Text Size
Print Page
Print This Page
E-mail Page
Email This Page

Azimuthal Velocity Analysis (AZIM) and OVT PreSTM 

Unless properly accounted for in seismic imaging, the effects of anisotropy can significantly degrade the seismic image.  One form of anisotropy that is common in nearly all 3D WAZ data from land and hard rock marine basins is horizontal transverse isotropy (HTI).  ION's approach to addressing HTI in wide azimuth seismic data is built on two foundational technologies:  non-sectored azimuthal velocity analysis (AZIM) and offset vector tiling (OVT).

Azimuthal Velocity Analysis (AZIM)

The most commonly considered mechanism for HTI anisotropy is vertical aligned fractures embedded in an isotropic background medium. This type of anisotropy causes azimuthal travel time variations which can become apparent at near-to-mid offsets.  Our AZIM technology was developed to account for these directional velocity variations.  AZIM leverages an azimuthally-varying normal move out (NMO) function to improve the stacked image and provide a robust foundation for geologic interpretation of anisotropy.  The result may be used to detect reservoir fracture patterns and to improve quantitative AVO. 

Offset Vector Tiling (OVT) PreSTM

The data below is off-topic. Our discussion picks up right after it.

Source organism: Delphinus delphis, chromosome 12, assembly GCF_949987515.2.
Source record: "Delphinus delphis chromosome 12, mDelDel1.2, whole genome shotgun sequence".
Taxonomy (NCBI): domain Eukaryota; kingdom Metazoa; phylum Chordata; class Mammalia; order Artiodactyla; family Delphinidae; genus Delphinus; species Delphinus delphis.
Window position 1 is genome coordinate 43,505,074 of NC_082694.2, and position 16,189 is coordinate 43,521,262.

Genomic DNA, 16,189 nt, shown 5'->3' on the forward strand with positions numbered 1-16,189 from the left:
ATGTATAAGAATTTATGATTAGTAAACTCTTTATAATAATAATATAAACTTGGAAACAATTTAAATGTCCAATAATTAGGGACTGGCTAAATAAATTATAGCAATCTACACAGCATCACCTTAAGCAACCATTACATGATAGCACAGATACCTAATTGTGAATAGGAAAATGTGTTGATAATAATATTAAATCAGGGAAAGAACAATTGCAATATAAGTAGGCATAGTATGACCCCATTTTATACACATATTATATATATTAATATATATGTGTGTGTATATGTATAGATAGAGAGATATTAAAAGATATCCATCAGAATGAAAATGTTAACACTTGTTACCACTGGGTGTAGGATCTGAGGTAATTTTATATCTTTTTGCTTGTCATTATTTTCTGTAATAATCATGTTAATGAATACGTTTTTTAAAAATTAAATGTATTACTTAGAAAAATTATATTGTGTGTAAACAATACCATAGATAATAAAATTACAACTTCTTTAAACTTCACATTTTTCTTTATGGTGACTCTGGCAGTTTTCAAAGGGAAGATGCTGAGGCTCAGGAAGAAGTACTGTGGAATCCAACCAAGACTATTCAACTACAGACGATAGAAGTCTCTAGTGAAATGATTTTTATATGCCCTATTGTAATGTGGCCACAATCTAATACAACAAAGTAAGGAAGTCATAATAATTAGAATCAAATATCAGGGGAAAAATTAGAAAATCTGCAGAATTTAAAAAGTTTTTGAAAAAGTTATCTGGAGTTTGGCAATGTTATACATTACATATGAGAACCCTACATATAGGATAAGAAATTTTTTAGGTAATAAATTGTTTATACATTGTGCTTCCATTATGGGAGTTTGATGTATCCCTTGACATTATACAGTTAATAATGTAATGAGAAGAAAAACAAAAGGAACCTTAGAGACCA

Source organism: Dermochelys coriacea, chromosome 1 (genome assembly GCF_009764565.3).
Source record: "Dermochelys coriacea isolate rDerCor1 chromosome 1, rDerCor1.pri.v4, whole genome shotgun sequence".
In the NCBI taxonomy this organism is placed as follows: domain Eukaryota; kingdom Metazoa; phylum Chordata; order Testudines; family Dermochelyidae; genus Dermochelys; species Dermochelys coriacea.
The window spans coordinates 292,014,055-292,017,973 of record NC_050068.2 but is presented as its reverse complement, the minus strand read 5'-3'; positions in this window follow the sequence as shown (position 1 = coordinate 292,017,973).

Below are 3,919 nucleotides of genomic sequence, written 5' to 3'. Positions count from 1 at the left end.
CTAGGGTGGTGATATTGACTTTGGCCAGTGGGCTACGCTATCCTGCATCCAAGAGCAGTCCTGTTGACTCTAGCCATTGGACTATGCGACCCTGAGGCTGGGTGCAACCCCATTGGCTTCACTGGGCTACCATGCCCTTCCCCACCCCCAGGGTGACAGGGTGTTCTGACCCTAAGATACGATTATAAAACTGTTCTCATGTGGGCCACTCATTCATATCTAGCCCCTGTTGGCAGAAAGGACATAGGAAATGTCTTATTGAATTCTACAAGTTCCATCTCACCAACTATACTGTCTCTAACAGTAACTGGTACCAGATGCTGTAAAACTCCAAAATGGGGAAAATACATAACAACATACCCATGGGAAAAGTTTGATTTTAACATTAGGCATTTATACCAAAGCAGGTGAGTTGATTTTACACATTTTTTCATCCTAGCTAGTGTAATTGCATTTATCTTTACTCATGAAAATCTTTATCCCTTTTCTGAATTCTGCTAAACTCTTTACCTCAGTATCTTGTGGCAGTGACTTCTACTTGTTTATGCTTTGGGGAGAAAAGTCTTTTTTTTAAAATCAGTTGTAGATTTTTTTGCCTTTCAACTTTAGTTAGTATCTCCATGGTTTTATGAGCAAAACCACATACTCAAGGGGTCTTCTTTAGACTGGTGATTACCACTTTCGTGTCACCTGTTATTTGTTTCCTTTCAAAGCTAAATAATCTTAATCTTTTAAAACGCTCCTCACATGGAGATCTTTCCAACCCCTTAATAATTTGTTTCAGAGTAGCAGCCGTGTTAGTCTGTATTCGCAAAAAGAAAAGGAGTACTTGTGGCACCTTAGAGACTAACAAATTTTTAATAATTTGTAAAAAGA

Similarly, geologic dip has an azimuthally-varying time shift signature in wide azimuth 3D seismic data as HTI.  In order to obtain an accurate seismic image in areas with appreciable geologic dip (e.g. > 10 degrees), the dip effects must be decoupled from the HTI effects.  Unlike conventional offset pre-stack time migration (PreSTM), offset vector tile (OVT) PreSTM preserves azimuth and offset information through migration, allowing post-migration azimuthal velocity analysis without the need for prior azimuthal sectoring of the data. 

Benefits from Integrated AZIM and OVT PreSTM Imaging

  • More accurate mapping of subsurface features
  • More accurate identification of fault patterns
  • Refined ability to optimize well locations

The combination of OVT PreSTM and AZIM results in more robust HTI analysis and azimuthal velocity anisotropy attributes, as well as a significant improvement in the seismic image from the incorporation of HTI into the PreSTM velocity field as can be seen in figures a and b below.

(mouse over image for figure b)